Helping the Girl Who Couldn't Smile

Girl Who Cant SmileDeane Family/Carolyn Troadec
Twelve year old Kiana Deane was born with her face partially paralyzed, and for her entire life she has been unable to smile.

Twelve year old Kiana Deane was born with her face partially paralyzed, and for her entire life, she has not been able to smile.

Kiana says it's her "inner smile" that counts, and a surgical procedure taking place today could turn that inner smile into an outer one.

Kiana, who lives in Culver City, Calif., has had to face overwhelming struggles and challenges from day one.

"Kiana was born into this world through two drug-addicted parents who were described to me through the social workers as street junkies," explained her mother, Robin Deane, who adopted Kiana in 2001 at age 3. "So she was immediately placed in foster care."

It was difficult to find an adoptive family for the little girl who couldn't smile, but Robin Deane saw something special.

VIDEO: Kiana Deane, born with partial facial paralysis, undergoes surgery.Play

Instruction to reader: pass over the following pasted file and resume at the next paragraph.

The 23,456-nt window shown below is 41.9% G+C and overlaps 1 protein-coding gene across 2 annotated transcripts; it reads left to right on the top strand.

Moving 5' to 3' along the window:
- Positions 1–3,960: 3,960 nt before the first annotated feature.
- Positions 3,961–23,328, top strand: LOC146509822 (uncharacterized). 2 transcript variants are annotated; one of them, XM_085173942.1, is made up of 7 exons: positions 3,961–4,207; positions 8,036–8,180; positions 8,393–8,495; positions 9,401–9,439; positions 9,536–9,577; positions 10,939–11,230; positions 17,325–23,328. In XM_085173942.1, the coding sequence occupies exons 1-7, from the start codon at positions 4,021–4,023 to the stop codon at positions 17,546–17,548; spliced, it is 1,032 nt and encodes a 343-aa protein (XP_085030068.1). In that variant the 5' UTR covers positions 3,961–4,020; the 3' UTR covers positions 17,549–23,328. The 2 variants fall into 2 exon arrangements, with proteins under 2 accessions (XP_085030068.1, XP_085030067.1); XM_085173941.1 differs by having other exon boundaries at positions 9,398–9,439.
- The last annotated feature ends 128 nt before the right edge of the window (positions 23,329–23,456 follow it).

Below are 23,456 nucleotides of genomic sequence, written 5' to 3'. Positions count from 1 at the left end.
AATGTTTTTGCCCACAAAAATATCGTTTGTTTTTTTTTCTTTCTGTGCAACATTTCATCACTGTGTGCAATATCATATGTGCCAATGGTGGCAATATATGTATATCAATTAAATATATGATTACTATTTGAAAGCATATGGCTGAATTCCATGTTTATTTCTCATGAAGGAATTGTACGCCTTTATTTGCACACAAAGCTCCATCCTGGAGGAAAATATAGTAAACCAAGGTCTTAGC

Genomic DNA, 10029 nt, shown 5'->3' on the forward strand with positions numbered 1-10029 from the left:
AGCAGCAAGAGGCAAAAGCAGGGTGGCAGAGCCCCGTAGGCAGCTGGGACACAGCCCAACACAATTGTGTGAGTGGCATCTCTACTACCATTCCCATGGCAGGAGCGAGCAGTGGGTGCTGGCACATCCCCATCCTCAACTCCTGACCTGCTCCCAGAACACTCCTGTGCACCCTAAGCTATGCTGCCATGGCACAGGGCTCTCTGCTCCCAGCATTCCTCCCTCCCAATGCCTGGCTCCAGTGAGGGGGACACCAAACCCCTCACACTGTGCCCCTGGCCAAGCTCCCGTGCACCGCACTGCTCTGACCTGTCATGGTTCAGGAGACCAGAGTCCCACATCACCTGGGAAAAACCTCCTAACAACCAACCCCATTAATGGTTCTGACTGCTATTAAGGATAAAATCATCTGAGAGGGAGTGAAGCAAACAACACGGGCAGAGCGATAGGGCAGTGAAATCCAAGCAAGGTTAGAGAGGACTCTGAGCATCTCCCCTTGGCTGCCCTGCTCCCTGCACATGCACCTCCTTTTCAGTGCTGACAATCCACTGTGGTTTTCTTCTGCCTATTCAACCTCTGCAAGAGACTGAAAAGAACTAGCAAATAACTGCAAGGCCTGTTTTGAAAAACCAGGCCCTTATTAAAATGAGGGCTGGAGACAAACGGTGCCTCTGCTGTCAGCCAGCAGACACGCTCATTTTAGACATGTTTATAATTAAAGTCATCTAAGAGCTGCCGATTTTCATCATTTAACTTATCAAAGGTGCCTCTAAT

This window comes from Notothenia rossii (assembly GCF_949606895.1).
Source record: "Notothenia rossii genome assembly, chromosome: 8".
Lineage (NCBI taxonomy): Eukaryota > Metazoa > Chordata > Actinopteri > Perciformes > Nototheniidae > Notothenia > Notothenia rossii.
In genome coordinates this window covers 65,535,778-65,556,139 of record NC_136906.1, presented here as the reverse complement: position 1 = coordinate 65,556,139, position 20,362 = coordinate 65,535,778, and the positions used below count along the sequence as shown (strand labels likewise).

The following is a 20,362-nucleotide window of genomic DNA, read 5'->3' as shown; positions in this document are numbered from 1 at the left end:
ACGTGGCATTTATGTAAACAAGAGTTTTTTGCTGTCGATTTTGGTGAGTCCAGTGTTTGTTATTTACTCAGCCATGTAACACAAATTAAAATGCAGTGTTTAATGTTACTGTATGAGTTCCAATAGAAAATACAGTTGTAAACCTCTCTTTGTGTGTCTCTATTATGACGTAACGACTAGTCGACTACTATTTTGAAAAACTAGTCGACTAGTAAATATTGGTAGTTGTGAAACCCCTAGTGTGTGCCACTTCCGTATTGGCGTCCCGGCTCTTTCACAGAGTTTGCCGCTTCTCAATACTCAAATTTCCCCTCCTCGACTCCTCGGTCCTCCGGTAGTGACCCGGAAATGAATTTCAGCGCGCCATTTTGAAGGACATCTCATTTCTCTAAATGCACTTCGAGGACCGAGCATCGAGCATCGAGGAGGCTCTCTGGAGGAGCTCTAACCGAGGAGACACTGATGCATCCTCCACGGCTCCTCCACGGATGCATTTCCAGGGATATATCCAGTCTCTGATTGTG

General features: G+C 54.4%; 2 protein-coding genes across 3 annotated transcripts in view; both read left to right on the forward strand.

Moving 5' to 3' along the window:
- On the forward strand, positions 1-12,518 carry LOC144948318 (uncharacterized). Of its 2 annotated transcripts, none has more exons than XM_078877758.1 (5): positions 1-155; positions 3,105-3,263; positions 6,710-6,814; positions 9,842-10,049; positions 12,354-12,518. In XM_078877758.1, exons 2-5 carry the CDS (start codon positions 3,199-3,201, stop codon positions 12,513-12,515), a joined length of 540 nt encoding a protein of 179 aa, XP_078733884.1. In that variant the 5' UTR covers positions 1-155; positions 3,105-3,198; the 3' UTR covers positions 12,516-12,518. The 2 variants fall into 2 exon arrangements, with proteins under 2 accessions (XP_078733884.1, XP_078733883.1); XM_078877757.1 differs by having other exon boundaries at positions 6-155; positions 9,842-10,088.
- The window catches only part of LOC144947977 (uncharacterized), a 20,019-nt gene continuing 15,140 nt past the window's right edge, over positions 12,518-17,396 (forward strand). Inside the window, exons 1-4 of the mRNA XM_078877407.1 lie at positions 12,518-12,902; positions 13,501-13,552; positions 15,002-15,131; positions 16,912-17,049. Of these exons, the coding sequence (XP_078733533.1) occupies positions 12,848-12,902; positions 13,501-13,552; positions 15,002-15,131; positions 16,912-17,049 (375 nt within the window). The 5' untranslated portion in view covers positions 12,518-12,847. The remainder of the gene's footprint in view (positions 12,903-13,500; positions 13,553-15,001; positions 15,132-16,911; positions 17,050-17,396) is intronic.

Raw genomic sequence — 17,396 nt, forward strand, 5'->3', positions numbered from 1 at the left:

"I was drawn to her and I was connected to her. And I -- just believed for her," she said. "And when I was at the adoption fair the line for babies was very long. But then the line for special needs children ... I was the only one in that line."

Kiana had been born addicted to methamphetamine, and was paralyzed on one side of her face. Doctors didn't know if Kiana had a rare condition called Bell's palsey, the leading cause of facial paralysis in the United States, or another similar condition that causes partial paralysis.

"This side goes up, the left side," Kiana said. "And [the right] side doesn't. ... Doesn't do anything."

Kiana also explained that her left eyebrow doesn't move up and down, and she can't close her left eye all the way.

"So this side just ... stays there," she explained.

"They didn't think that she would achieve in school," Robin Deane recalled. "And just everything was just negative. But she has overcome all of that. And now she wants ... she's here today because she wants to tell the world her story."